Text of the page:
The clash allows the vapour to absorb some of the qualities and congeners of the incoming wine. The lower the plates the hotter they are thereby ridding the descending wine of an increasing proportion of its alcohol content. As it reaches the lower still the wine is boiling at just over 100 degrees Celcius. The solid residue of the distillation, known as ‘vinasses’, is evacuated through a pipe in the lower half of the still; the ‘têtes’ can then be taken off from the head of the ‘chauffe-vin’. The armagnac method of distillation is potentially richer in congeners and fruity and ester-ish flavours, than the stronger spirits made in orthodox pot stills. Even today the armagnac spirit can emerge from the still as low as 52 degrees, a good 15 degrees lower than cognac. This partly explains armagnac’s fruity and slightly coarser qualities.

Armagnac, once distilled, requires careful handling. Made in the traditional way the spirit retains more of the original wine. This is partly due to the impurities which render the spirit unappetizingly raw for a longer time than spirits distilled by other methods. It is these impurities that make armagnac interesting and provide a wealth of different flavours and qualities often dominated by prune flavours.

Read more about Armagnac in Technical Topics on our Brandy Education page.

2015 – A Good Year for Armagnac

According to the regulatory body representing Armagnac producers, the BNIA (Bureau National Interprofessionnel l’Armagnac), Armagnac distillation started on 8 October, the earliest date in living memory.  Favourable weather conditions in the spring got the vines off to a good start.  This was followed by a very hot July, and then the “right” amount of rain in August, which helped to speed up grape maturation.  As a consequence, harvesting started two weeks earlier than usual on 10 September.  “It is important to harvest early as the producers are looking for wines that are high in acidity and low in alcohol for the distillation and October can be a very sunny and warm month,” a BNIA spokesperson explained.  When harvesting early, it is also important to distil early or keep the wines cold. The harvest itself was deemed “good quality” – it will be very fruity and rich with fine lees, and the producers are expecting a particularly good vintage.  So, make a note for the future, 2015 Armagnac should be delicious!  And while you’re waiting, how about another recent vintage to whet your appetite – the Domaine du Cardinat 1994?

Vintage Armagnacs

The region around Condom in Gascony, known as Gers, is famous for its armagnacs and in particular vintage armagnacs. They are made using grapes similar to those used for making cognacs but by using a single or continuous distillation method. The distillation range is between 52 – 72 %abv which allows a greater fruitiness in the spirit, although usually at the expense of smoothness and refinement of the brandy.  In recent years it has become much more difficult to buy vintage armagnacs as there has been a huge demand for bottles with numbers on.  The armagnac market is only about one tenth the size of the cognac market which has created the demand for clients to buy rare armagnacs from the smaller producers who still have rare vintages for sale.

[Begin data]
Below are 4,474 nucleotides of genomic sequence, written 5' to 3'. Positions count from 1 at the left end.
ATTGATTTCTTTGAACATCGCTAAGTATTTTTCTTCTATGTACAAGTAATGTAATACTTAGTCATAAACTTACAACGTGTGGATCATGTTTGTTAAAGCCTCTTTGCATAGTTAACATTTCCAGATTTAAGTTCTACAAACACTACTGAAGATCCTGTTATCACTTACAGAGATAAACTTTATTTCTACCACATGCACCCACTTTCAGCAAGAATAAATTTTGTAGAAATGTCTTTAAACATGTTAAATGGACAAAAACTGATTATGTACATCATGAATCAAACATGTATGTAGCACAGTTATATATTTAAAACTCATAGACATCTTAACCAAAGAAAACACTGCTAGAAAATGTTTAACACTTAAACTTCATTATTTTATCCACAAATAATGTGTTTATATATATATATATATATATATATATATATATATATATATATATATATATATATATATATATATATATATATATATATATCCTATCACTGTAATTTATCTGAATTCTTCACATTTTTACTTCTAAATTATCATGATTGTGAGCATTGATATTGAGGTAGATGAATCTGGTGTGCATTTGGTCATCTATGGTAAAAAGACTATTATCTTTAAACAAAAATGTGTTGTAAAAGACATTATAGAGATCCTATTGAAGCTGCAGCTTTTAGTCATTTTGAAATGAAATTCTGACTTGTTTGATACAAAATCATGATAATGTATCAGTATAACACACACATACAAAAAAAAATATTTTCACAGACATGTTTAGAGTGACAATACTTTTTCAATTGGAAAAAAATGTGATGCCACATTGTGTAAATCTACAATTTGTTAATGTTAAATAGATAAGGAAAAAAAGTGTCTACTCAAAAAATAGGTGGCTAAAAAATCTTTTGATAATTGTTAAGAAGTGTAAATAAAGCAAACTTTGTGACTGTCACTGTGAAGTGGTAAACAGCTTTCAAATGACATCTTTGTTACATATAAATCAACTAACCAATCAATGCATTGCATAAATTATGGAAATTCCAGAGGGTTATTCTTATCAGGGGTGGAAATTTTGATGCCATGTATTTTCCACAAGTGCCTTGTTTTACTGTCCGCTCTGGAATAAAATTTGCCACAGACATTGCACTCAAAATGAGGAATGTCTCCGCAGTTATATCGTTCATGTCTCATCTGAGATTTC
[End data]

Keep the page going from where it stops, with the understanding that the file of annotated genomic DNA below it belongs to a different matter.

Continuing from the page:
How to make Armagnac – Serving and enjoying

Right from the 15th century, the English Kings have come and gone from the armagnac producing region we know as Gascony. The is near perfect for the production of the wines and brandies which have been enjoyed and shipped all over the world. The fruitier flavours than those from the cognac region to the north, and the slightly coarser qclimateualities of armagnac have created a uniqueness that cannot be rivalled anywhere else in the world. The lower distillation range and use of the vertical plate stills, whereby only a single distillation is necessary, is suited well to the fruitier Folle Blanche and Baco grape varieties.  It is not for nothing that the flavours of plums and prunes are characteristic of the brandies so loved by the region’s peoples. It is quoted in the records in Auch in 1441 as “distilled spirit relieves pain, keeps one young and brings with it joy and relaxation”. Oh what joy!

So it comes with no great surprises that understanding the nature of the spirit and its enormously varied character, that we can both enjoy it ourselves and also pass our knowledge on to others. Remember first and foremost that it is a spirit. It is in most cases supplied at 40% abv,  having been aged in oak casks for many years, even decades. Although we may choose to mix white armagnac’s with a range of other drinks, adding anything, including water to an armagnac will destroy its balance and contaminate its unique fruitiness, destroying the qualities created over the centuries by skills and experience by the Armagnaçais.